Fathers will be able to share parental leave to care for babies and will have greater access to their children after couples divorce, under government plans.
David Cameron and Nick Clegg promised “unprecedented support for parents” with a new Children and Families Bill, which also contained measures to make it easier to adopt, and more support for children with special needs.
Parents’ groups “cautiously welcomed” the proposals but business leaders warned that making parental leave more flexible would impose complex “burdens” on employers.
Officials said current rules on maternity and paternity leave were “outdated” because they presumed that women will do the “vast majority” of caring for infants.
A spokesman for the Department for Business said: “Parents should be able to choose their childcare arrangements for themselves.”
There were few details about how the new flexible parental leave arrangements could work. Possible options include allowing mothers to return to work and transfer up to nine months of a year’s parental leave to fathers.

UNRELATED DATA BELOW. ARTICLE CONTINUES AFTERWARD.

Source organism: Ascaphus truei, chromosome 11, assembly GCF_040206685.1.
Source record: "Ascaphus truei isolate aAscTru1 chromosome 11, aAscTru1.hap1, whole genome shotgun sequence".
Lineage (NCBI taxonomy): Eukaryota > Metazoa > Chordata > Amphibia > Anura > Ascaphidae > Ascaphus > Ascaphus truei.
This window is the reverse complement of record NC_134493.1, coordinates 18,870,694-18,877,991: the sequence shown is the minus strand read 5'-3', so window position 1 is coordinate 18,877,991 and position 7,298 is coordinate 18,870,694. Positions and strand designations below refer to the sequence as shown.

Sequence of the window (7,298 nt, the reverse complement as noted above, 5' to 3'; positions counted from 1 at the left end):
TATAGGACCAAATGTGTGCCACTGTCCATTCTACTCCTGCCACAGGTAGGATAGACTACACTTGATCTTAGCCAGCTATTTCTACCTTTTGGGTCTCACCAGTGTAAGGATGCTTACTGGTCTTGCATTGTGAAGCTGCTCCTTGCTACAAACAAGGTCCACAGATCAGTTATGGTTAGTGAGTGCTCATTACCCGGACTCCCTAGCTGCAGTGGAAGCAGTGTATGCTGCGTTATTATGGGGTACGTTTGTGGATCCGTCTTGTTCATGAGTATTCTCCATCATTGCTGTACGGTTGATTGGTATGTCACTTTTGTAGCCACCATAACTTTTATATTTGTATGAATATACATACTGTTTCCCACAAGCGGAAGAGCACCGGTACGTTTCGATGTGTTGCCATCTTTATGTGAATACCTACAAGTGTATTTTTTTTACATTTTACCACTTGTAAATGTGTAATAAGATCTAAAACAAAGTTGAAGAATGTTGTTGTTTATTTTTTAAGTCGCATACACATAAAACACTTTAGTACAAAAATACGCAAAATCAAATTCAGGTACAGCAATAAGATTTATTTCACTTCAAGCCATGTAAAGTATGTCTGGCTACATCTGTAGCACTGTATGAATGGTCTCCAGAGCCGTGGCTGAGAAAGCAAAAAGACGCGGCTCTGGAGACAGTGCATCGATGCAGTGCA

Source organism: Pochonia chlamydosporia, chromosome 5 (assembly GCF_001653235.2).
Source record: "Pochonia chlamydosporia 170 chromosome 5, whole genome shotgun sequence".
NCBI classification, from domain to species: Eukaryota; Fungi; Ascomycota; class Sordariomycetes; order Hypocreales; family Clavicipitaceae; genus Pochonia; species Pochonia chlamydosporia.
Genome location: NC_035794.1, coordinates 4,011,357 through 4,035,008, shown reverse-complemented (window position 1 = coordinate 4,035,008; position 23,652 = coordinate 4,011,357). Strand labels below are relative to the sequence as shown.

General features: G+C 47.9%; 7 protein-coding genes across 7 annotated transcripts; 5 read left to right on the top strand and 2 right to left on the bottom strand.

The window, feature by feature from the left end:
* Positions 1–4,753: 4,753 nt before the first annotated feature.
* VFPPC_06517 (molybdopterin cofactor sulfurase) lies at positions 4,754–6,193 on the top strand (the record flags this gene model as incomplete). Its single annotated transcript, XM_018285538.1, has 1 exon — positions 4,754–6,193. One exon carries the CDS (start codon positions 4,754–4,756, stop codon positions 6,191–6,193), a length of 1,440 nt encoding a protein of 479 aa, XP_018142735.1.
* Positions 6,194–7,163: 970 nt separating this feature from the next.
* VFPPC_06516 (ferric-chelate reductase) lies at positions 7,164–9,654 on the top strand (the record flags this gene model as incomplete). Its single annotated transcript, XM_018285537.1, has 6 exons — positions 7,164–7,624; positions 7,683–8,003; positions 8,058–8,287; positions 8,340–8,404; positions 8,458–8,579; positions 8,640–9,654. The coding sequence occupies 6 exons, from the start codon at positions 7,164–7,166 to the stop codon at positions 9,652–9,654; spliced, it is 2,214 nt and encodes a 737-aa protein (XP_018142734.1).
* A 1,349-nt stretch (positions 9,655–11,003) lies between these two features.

However, business groups criticised the move. John Longworth, director general of the British Chambers of Commerce, warned that companies would face “endless” legal challenges and grievances resulting from “gender-neutral” parental leave.
“Ministers have chosen to ignore the fact that a complex new system of shared parental leave brings fiendish complexity and huge uncertainty for employers,” he said. “These proposals will hit business at precisely the time ministers are asking companies to create jobs and spur growth.
“While most businesspeople identify with the idea of gender-neutral parental leave, they’ve warned time and again that the Government’s proposals are unwieldy, difficult to understand and fraught with potential complications.”
Simon Walker, Director General of the Institute of Directors, also warned that allowing parental leave to be shared risked adding to the burden on companies.
“The Government should be careful not to use this as an opportunity to increase levels of leave,” he said. “Sharing the allowance is fine, but putting heavier burdens on business in these tough times would not be a sensible move.”